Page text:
- Research article
- Open Access
Range of abduction in patients with Legg-Calvé-Perthes disease – a nationwide register-based cohort study
BMC Musculoskeletal Disorders volume 21, Article number: 718 (2020)
Range of abduction often decreases during Legg-Calvé-Perthes Disease (LCPD) disease. However, a good range of abduction is required during the course of LCPD, especially when containment surgery should be performed. This study aimed to investigate how many patients registered in the Swedish Pediatric Orthopedic Quality register (SPOQ) with LCPD had reduced range of abduction at diagnosis in relation to sex or age at diagnosis or severity of disease (lateral pillar class at the time at diagnosis), if physiotherapy (PT) was prescribed and has a beneficial impact in maintaining (or increasing) abduction and if the range of abduction at diagnosis before fragmentation stage is predictive for the lateral pillar classification at fragmentation stage.
The national Swedish Pediatric Orthopedic Quality Register (SPOQ), established in 2015, is used to identify patients with LCPD. The patients are registered at three time points: at diagnosis, at potential surgery and 2 years after diagnosis. Range of abduction and information on PT are required to register at all registration sessions. One hundred ninety-nine hips from 192 children were registered in the SPOQ.
Of all hips, the mean range of abduction at diagnosis was 39 degrees (range 0 to 90). One hundred twenty-six patients (63%) either received instructions for PT or were referred to a physiotherapist; two patients were treated additionally with an abduction brace. There was a trend that patients who received PT, compared to patients without PT, either maintained or increased their range of abduction at the 2-year follow-up. Older age at diagnosis correlated with decreased range of abduction at the 2-year follow-up (Estimate [Est]: − 3.1, 95% confidence interval [CI]: − 4.4 to − 1.7). The degree of abduction at diagnosis before fragmentation stage correlated with the lateral pillar group at the fragmentation stage (Est: -5.3, 95% CI: − 10.0 to − 1.1).
In all, 63% of the children with LCPD in SPOQ received either written instructions or were referred to PT or both. PT seems to have a favorable impact for maintaining the range of abduction in children with LCPD. Children with a lower range of abduction at diagnosis (before the fragmentation stage) developed a higher degree of lateral pillar involvement as measured by the lateral pillar classification.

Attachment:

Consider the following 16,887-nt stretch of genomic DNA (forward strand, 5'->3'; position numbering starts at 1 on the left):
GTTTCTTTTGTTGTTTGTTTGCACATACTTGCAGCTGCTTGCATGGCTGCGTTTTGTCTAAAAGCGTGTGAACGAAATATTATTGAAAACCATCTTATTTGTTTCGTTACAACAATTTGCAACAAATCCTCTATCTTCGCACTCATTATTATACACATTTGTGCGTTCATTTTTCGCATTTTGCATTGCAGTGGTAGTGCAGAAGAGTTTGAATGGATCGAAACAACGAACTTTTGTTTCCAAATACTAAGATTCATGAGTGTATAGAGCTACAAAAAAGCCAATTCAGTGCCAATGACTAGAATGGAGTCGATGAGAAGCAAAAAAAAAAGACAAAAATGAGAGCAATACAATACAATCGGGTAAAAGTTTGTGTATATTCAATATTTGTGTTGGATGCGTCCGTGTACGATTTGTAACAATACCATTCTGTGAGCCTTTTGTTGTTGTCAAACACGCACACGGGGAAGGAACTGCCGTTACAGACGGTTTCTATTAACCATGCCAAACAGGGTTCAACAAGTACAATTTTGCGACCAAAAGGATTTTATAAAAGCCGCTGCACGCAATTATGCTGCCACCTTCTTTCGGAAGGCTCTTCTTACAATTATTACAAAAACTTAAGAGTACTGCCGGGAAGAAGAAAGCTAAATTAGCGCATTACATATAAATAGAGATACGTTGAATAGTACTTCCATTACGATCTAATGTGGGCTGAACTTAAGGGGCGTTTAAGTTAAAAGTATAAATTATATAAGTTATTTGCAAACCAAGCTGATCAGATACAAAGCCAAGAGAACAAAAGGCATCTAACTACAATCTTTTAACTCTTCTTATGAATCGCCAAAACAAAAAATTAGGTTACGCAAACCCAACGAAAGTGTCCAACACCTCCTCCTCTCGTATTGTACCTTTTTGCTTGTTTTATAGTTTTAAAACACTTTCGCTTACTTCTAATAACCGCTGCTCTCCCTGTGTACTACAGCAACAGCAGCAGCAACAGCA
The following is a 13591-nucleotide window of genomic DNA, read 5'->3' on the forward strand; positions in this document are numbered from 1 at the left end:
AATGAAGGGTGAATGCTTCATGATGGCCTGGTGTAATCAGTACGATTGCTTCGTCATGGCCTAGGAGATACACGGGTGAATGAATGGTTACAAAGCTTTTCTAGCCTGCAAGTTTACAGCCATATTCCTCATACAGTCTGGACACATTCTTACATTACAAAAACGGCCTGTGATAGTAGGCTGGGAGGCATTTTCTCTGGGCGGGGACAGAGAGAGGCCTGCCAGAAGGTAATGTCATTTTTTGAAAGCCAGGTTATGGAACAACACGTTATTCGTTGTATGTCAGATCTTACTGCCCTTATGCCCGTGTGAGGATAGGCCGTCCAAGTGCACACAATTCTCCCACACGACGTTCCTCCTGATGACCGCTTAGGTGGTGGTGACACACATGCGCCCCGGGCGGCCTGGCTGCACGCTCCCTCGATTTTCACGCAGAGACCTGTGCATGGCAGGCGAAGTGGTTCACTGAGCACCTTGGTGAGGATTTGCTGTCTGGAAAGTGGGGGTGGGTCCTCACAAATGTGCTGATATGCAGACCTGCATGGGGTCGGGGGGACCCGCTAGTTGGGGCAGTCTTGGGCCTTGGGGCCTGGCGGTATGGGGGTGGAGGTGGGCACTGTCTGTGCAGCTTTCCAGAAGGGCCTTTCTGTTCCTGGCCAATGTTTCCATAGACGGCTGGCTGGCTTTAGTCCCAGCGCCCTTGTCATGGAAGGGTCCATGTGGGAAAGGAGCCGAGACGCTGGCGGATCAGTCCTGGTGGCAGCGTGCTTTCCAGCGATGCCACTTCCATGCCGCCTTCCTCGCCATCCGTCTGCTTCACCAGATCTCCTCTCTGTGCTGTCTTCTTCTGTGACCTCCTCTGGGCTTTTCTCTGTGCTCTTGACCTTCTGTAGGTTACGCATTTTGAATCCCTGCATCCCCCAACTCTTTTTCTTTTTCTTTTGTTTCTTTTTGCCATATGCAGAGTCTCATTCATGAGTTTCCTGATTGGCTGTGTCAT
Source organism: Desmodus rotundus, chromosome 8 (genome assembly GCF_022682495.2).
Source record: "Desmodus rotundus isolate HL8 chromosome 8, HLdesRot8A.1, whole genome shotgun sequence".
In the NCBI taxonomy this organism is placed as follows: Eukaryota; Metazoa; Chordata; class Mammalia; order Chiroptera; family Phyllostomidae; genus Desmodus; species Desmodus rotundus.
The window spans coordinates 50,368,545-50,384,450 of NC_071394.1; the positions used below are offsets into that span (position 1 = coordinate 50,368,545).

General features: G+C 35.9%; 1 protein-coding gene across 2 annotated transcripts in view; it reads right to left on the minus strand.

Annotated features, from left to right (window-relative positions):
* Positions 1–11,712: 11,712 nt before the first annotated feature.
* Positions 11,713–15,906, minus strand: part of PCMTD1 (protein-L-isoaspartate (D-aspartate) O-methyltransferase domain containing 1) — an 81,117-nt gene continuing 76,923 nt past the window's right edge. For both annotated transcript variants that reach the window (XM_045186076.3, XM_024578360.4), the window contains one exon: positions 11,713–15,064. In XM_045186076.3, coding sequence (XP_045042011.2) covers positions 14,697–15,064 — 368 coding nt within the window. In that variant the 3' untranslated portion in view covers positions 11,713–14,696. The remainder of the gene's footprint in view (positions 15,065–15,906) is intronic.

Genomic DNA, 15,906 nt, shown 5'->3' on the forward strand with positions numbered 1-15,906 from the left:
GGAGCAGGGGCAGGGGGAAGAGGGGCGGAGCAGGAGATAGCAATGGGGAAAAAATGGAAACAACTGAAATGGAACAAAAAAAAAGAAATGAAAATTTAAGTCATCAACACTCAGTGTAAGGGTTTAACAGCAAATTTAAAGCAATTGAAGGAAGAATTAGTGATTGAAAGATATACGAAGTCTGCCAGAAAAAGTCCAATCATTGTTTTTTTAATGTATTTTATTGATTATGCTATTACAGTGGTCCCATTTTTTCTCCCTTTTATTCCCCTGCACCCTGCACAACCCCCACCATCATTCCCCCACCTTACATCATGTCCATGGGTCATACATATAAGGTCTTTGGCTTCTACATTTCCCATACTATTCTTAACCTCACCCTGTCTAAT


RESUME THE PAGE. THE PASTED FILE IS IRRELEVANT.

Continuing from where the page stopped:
Early symptoms of Legg-Calvé-Perthes Disease (LCPD) can initially be discrete and the clinical presentation may vary. However, pain and a decrease in range of motion of the hip, especially in abduction and rotation, are relatively common . Range of abduction at diagnosis and during the disease progression is crucial for the choice of treatment and outcome. The severity of LCPD is determined on radiographs according to the lateral pillar classification [4, 6], which is predictive for the prognosis and a tool for decision making as to whether surgery is needed. A drawback of the lateral pillar classification is that it measures the deformation of the femoral hip epiphysis’ lateral quarter, which appears first at the Waldenström’s fragmentation stage [7, 9]. A clinical method to determine the outcome already at early stages and that enables decision making for surgical treatment to prevent deformation would be eligible.
Treatment of LCPD aims to minimize the femoral head enlargement and asphericity and by that hinge abduction. The round acetabular socket is believed to mold the femoral head into a spherical shape when placed deep in the acetabulum in early stages [12, 13]. The goal is to place the lateral pillar of the femoral head under the acetabular roof to avoid the extensive enlargement of the femoral head. This concept has been the basis of both nonsurgical and surgical treatment options [1, 11, 13]. Nonsurgical treatment of Perthes’ disease mainly aims to maintain abduction either by physiotherapy (PT) or with orthoses or Petrie-casting. An alternative approach to nonsurgical treatment is to change the hip and its bony anatomy by performing Varus osteotomy of the proximal femur, Salter osteotomy or Triple osteotomy of the pelvis [8, 16, 17]. All these surgical techniques reduce the range of hip abduction temporarily. A good range of abduction is therefore required before performing surgery. Whether physiotherapy could help to maintain or even increase the range of abduction in children with LCPD is still unclear. Only a few studies address abduction or the effects of physiotherapy on the range of motion of the hip in children with LCPD [2, 13, 18].